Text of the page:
South Australia: legislation to protect remote nurses
The South Australian Government is going to introduce legislation to enact "Gayle's Law" following the murder of remote area nurse Gayle Woodford in March 2016. Gayle's Law seeks to prevent nurses from working alone in remote areas.

Ms Woodford was raped and murdered in the APY Lands of SA's far north, and her death led to a campaign to abolish single nurse posts. South Australian Labor MP and former nurse, Annabel Digance said the SA Government would take the measure to Parliament within this year.
Read more: ABC News online 

Safe Work Australia fatality statistics
As of 7 June, 76 workplace fatalities had been reported to SWA - this is four more notified fatalities since the last update on 2 June.  The workers killed were in the following industries:

  • 30 in the Transport, postal and warehouse sector;
  • 15 in Agriculture, forestry and fishing;
  • 13 in Construction;
  • 4 in Manufacturing
  • 3 Arts and recreation services
  • 3 in Electricity, gas, water and waste services
  • 3 in Public administration and safety
  • 2 in Accommodation and food services
  • 1 in Mining
  • 1 in Rental, hiring and real estate services
  • 1 in Retail Trade

The numbers and industries may vary as Safe Work receives more detailed information (to check for updates and full figures for 2016, go to the Safe Work Australia Work-related fatalities webpage).

The latest monthly fatality report published remains that for December 2016, during which there were eight work-related notifiable fatalities: six male workers, one female worker, and one female bystander. To download the latest report, go to the Notifiable Fatalities Monthly Report webpage.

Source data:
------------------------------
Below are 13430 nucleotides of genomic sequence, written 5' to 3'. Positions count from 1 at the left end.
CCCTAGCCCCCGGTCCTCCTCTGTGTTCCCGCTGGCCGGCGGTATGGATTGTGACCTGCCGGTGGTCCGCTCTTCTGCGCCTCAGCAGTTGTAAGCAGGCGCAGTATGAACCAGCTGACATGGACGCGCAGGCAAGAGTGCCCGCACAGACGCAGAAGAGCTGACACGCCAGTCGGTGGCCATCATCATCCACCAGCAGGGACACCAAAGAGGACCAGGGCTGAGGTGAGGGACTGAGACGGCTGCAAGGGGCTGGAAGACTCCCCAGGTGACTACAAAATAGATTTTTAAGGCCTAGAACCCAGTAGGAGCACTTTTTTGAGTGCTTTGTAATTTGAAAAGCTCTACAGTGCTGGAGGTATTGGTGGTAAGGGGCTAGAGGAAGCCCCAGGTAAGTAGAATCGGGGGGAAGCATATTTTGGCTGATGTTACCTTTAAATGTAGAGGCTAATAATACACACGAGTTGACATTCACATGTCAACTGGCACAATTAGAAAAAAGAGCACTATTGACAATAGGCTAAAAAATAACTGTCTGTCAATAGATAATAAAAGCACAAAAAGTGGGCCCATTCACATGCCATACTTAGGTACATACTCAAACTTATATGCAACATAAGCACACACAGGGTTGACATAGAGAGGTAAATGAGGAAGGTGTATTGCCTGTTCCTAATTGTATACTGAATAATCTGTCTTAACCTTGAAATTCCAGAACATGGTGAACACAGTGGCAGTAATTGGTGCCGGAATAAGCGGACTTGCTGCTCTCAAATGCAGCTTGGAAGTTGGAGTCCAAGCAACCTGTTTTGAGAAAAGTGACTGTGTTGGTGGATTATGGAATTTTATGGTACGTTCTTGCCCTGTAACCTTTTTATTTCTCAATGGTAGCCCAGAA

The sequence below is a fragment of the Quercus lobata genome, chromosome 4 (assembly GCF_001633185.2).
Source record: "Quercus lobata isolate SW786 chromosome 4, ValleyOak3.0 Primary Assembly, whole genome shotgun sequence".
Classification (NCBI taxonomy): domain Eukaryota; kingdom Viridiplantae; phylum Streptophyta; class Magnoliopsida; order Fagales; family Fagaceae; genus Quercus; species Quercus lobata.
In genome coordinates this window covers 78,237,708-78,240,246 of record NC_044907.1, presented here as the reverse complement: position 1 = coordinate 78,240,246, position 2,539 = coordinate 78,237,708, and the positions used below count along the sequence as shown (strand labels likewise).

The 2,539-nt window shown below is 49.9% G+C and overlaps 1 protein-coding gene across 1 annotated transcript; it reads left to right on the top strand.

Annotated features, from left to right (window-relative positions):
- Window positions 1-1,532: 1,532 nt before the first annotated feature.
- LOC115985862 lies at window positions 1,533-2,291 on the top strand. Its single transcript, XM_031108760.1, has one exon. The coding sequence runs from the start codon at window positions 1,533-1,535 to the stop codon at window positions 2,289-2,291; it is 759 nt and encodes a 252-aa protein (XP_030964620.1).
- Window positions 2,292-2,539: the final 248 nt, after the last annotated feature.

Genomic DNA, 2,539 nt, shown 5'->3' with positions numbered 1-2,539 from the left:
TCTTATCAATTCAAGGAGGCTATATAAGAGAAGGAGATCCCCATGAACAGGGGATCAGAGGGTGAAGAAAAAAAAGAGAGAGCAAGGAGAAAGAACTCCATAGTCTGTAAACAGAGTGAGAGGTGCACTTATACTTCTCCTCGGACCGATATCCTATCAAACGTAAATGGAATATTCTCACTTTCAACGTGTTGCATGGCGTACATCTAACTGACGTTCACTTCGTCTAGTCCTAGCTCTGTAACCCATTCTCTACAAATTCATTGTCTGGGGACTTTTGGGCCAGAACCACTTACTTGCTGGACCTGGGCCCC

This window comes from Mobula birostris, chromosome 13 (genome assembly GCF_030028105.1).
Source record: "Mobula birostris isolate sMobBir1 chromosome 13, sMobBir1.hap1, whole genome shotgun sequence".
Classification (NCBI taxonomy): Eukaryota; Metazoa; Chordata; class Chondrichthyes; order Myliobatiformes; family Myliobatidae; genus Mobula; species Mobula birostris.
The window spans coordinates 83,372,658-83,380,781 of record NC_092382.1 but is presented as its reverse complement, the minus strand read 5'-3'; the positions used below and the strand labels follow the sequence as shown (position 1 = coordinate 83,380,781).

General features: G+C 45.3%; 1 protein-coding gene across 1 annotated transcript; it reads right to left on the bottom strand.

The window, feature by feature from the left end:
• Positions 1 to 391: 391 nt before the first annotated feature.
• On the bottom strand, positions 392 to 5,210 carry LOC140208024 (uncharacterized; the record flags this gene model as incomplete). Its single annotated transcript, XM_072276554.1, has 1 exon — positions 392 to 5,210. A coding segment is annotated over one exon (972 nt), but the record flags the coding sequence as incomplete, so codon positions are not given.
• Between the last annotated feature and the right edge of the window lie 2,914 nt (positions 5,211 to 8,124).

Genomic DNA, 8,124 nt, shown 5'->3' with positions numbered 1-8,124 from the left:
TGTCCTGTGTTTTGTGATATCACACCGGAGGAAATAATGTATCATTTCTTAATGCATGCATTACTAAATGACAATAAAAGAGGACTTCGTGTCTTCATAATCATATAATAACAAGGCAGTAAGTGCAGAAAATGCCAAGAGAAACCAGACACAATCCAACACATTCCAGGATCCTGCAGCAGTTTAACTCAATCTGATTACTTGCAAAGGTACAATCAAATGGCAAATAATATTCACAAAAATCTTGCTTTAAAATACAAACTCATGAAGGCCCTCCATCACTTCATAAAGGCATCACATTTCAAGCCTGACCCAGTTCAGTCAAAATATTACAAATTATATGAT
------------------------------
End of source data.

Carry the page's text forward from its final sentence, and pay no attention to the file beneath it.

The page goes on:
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Prosecutions

Victoria
Vegie business to pay over $100k for safety breaches

It was just 'luck' that two workers were not killed in two incidents at a Gippsland vegetable farm. Covino Farms Pty Ltd, specialising in vegetable growing, processing and distribution, was convicted and fined $85,000 (plus $22,933 costs) for two separate incidents in which one worker was run over by a tractor attachment and another fell into an uncovered drainage pit. The company pleaded guilty in the Latrobe Magistrates Court to breaching the OHS Act 2004 twice for failing to provide and maintain safe systems of work. Both incidents occurred at the company's Longford farm near Sale in East Gippsland.

On 31 January 2015, a worker was operating a tractor towing an improvised spinach seed planter. He had reduced the speed of the tractor to check if seeds were being planted properly when he fell and was run over by the seeder attachment. He had to run more than 100m after the moving tractor to stop it, and suffered four fractured ribs, a fracture to his cheek bone and a dislocated neck which put pressure on his spinal cord. He remained in hospital for two weeks and was required to wear a neck collar for two months.

The company had no standard operating procedure in place for the safe operation of tractors. For this incident the company was fined $70,000.